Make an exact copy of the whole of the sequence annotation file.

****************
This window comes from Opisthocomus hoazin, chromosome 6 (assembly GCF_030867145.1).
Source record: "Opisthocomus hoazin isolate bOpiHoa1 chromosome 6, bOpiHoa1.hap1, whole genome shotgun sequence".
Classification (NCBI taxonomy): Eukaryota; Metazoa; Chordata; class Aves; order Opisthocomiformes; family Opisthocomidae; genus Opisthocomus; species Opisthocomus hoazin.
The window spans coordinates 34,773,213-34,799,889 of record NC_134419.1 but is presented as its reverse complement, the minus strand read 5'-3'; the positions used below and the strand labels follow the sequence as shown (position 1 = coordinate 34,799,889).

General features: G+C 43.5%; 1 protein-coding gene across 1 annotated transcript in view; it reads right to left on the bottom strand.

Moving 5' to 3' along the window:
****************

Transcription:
This window comes from Opisthocomus hoazin, chromosome 6 (assembly GCF_030867145.1).
Source record: "Opisthocomus hoazin isolate bOpiHoa1 chromosome 6, bOpiHoa1.hap1, whole genome shotgun sequence".
Classification (NCBI taxonomy): Eukaryota; Metazoa; Chordata; class Aves; order Opisthocomiformes; family Opisthocomidae; genus Opisthocomus; species Opisthocomus hoazin.
The window spans coordinates 34,773,213-34,799,889 of record NC_134419.1 but is presented as its reverse complement, the minus strand read 5'-3'; the positions used below and the strand labels follow the sequence as shown (position 1 = coordinate 34,799,889).

General features: G+C 43.5%; 1 protein-coding gene across 1 annotated transcript in view; it reads right to left on the bottom strand.

Moving 5' to 3' along the window: